Robinson balances basketball, politics

September, 7, 2012
Craig Robinson was on a plane Friday morning, heading home from Charlotte, N.C., to Corvallis, Ore., in time to host recruits this weekend.

It has been by far the busiest time since he took over at Oregon State four years ago.

And it doesn't appear it will slow down until March.

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Craig Robinson
Stephen Dunn/Getty ImagesCraig Robinson is optimistic about the possibilities for his Oregon State Beavers.

Robinson coached the Beavers on a 4-0 trip to Spain that concluded last week. The team and Robinson didn't arrive in Corvallis until Aug. 29.

Two days later, he was on a plane with his wife, two youngest children and oldest son, Avery. (His oldest daughter, Leslie, had to stay behind for high school.) The Robinsons headed east to drop off Avery for his sophomore season at Division III Wesleyan in Middletown, Conn.

Two days after that, the Robinsons were in Charlotte for the Democratic National Convention, where Robinson spoke in front of the DNC about his sister, first lady Michelle Obama.

Thursday night, Robinson and wife Kelly were among the family members on stage at the Time Warner Cable Arena after President Barack Obama accepted the Democratic Party nomination.

"It has been exhausting," said Robinson. "When I get back, we've got an official visit coming in, and then I've got to hit the road recruiting. There has been no break."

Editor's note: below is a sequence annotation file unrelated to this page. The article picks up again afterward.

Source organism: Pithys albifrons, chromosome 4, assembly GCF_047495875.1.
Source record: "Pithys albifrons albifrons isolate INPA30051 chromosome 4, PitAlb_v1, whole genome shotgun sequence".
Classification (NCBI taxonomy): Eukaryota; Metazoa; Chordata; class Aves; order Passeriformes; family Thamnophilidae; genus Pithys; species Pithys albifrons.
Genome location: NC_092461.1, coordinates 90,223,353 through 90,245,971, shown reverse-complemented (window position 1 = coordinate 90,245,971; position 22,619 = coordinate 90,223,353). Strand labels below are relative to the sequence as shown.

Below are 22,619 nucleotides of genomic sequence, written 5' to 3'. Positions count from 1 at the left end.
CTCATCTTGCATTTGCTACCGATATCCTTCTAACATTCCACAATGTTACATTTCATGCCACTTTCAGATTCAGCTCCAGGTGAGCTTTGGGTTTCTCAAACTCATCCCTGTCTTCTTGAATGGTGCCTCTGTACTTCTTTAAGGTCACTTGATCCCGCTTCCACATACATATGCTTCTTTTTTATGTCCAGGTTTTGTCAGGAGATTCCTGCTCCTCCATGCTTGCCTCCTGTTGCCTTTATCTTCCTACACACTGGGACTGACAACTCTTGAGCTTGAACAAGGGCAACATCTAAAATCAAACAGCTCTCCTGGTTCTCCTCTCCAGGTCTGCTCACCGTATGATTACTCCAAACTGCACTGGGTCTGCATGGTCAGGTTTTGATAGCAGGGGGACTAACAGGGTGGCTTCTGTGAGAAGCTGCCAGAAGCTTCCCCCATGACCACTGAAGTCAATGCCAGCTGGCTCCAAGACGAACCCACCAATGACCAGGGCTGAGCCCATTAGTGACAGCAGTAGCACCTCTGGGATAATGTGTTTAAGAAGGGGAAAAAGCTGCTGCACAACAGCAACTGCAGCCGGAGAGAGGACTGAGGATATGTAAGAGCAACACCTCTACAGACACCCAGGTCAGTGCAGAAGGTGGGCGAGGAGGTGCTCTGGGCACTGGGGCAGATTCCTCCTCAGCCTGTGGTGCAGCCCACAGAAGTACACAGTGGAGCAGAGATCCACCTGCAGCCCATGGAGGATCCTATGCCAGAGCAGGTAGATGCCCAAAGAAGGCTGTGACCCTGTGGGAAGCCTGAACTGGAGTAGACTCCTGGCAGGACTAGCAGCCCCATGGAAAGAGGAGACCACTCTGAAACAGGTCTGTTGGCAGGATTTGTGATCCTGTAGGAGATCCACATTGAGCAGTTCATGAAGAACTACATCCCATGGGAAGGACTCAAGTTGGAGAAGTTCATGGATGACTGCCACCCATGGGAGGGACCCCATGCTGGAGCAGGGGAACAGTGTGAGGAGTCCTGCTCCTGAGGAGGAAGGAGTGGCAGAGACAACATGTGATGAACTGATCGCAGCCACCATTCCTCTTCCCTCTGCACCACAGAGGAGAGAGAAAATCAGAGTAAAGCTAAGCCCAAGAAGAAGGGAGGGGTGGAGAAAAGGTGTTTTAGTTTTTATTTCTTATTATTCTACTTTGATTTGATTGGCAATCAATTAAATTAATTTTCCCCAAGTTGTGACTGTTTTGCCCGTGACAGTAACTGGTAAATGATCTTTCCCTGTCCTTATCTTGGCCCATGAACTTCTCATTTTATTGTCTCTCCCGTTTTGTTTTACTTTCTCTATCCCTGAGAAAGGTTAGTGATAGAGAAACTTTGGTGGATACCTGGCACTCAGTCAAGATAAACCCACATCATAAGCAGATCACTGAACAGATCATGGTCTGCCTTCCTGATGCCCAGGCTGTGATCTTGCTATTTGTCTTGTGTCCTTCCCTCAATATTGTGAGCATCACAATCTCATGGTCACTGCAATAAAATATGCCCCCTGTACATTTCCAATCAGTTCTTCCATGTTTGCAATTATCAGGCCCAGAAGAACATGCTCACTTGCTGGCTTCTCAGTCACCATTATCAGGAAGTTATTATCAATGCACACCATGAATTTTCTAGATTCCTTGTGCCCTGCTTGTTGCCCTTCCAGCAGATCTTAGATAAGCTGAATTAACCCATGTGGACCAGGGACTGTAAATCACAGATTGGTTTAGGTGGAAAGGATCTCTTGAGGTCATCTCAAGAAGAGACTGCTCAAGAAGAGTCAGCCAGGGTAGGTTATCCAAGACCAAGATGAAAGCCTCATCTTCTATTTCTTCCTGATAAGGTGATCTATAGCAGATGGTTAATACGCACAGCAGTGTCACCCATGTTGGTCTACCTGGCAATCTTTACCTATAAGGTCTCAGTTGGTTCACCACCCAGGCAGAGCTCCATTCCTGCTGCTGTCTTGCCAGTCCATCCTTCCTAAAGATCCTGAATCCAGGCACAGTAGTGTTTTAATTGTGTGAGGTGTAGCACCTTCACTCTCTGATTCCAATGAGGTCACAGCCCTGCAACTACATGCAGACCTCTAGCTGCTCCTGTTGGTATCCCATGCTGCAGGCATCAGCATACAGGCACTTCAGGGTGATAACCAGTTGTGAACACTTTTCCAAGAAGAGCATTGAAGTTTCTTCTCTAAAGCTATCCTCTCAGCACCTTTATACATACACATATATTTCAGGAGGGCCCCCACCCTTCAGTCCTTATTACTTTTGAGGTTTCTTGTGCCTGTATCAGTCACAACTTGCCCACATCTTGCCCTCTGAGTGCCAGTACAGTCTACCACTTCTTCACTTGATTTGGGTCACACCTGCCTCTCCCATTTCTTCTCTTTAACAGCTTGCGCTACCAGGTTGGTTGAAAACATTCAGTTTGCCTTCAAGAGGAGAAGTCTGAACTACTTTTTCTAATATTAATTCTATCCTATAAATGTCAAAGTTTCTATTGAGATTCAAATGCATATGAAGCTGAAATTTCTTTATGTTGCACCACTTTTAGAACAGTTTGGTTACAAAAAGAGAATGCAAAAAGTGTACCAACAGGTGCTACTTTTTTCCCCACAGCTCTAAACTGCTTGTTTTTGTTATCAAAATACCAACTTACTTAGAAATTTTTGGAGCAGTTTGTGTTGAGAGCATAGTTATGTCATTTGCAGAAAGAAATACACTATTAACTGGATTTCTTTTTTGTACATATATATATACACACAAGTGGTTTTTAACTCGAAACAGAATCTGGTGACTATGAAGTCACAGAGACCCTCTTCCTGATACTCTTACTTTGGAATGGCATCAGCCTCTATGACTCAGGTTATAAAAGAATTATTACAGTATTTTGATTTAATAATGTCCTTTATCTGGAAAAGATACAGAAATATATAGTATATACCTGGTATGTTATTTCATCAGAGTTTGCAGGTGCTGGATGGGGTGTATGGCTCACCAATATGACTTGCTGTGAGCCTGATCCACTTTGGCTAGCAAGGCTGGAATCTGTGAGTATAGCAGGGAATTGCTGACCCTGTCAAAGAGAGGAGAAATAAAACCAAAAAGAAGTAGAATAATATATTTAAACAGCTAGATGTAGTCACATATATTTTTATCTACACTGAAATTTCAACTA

Four years ago, Robinson had just gotten the Oregon State job. He spent the summer trying to build the program while actively campaigning for his brother-in-law. His role was much more pronounced in 2008 as a surrogate on the campaign.

He hadn't been as involved this summer during the re-election campaign, due to his scheduling commitments and no need to introduce the Obama family to the public. But his role will now increase, with a slew of appearances wedged in among visits, recruiting, workouts and coaching the Beavers in practice between Oct. 12 and Election Day on Nov. 6.

"I'll go all over the place for the campaign," said Robinson. "There's a lot of stuff to be done."

But Robinson's focus is on the Beavers. For the second consecutive year, he sees a chance for a significant breakthrough.

The Beavers were supposed to do so a year ago, finally shedding the nonconference losses to teams off the national grid.

The Beavers performed well in nonconference play, beating Texas in New Jersey. With the Pac-12's most exciting player in Jared Cunningham, they had a chance heading into the conference. Oregon State beat UCLA but couldn't win the close games again, losing overtime games to Arizona and Stanford and ultimately fading in the league with a five-game skid to finish 7-11 in the Pac-12. That meant another College Basketball Invitational appearance, the third in four years for the Beavers.

Cunningham left for the NBA as a first-round draft pick, but the trip to Spain convinced Robinson that Oregon State has a chance to surprise this season in a wide-open conference where Arizona, UCLA and Stanford should be the top three. Nothing has been a given lately in this league, producing Colorado as Pac-12 tournament champ and the top two regular-season finishers -- Washington and Oregon -- failing to earn an NCAA bid.